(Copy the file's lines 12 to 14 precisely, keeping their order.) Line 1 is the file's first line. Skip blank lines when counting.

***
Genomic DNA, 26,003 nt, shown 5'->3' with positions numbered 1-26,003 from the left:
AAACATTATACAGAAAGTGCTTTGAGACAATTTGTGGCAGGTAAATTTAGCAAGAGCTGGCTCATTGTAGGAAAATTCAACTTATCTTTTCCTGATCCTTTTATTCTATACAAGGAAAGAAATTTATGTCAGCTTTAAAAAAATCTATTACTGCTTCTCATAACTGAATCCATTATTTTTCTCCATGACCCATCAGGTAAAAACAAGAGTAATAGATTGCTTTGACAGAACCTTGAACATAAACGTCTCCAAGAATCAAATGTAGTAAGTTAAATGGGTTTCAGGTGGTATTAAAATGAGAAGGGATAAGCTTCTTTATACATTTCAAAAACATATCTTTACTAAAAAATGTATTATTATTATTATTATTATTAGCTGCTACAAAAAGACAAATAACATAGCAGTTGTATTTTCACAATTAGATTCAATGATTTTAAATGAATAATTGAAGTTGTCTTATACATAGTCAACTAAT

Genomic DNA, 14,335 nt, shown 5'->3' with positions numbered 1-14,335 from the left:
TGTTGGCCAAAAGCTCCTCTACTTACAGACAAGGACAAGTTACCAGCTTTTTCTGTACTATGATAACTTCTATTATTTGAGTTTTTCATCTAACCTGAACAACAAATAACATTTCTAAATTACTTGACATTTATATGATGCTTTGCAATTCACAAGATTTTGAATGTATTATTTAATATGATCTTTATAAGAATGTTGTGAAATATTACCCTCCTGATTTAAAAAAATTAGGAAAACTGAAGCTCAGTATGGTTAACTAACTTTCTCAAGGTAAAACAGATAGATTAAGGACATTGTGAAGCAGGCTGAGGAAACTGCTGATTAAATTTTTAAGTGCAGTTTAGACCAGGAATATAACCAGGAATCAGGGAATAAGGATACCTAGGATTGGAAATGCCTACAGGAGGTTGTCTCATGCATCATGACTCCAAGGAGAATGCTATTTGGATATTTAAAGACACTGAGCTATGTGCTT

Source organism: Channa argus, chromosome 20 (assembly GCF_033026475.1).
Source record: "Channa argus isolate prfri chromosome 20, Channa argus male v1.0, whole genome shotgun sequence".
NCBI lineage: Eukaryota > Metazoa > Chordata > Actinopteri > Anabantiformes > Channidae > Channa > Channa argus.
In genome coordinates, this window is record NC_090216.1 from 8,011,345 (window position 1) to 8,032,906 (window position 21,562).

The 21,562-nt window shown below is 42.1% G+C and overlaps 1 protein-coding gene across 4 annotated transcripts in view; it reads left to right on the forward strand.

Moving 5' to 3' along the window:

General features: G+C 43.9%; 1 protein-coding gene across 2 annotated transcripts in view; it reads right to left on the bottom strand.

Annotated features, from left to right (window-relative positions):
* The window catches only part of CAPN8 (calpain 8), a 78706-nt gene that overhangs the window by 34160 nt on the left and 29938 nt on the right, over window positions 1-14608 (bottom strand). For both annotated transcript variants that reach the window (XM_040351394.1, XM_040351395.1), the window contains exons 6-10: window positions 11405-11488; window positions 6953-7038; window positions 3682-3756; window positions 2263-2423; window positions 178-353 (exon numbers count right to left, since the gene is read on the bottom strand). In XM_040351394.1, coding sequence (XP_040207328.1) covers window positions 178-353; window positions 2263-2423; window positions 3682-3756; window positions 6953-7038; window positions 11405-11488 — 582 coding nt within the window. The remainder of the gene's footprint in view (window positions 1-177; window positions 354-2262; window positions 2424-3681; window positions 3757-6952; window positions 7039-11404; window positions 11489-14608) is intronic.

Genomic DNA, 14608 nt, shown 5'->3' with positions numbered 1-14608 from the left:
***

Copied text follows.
Annotated features, from left to right (window-relative positions):
* The window catches only part of CAPN8 (calpain 8), a 78706-nt gene that overhangs the window by 34160 nt on the left and 29938 nt on the right, over window positions 1-14608 (bottom strand). For both annotated transcript variants that reach the window (XM_040351394.1, XM_040351395.1), the window contains exons 6-10: window positions 11405-11488; window positions 6953-7038; window positions 3682-3756; window positions 2263-2423; window positions 178-353 (exon numbers count right to left, since the gene is read on the bottom strand). In XM_040351394.1, coding sequence (XP_040207328.1) covers window positions 178-353; window positions 2263-2423; window positions 3682-3756; window positions 6953-7038; window positions 11405-11488 — 582 coding nt within the window. The remainder of the gene's footprint in view (window positions 1-177; window positions 354-2262; window positions 2424-3681; window positions 3757-6952; window positions 7039-11404; window positions 11489-14608) is intronic.

Genomic DNA, 14608 nt, shown 5'->3' with positions numbered 1-14608 from the left: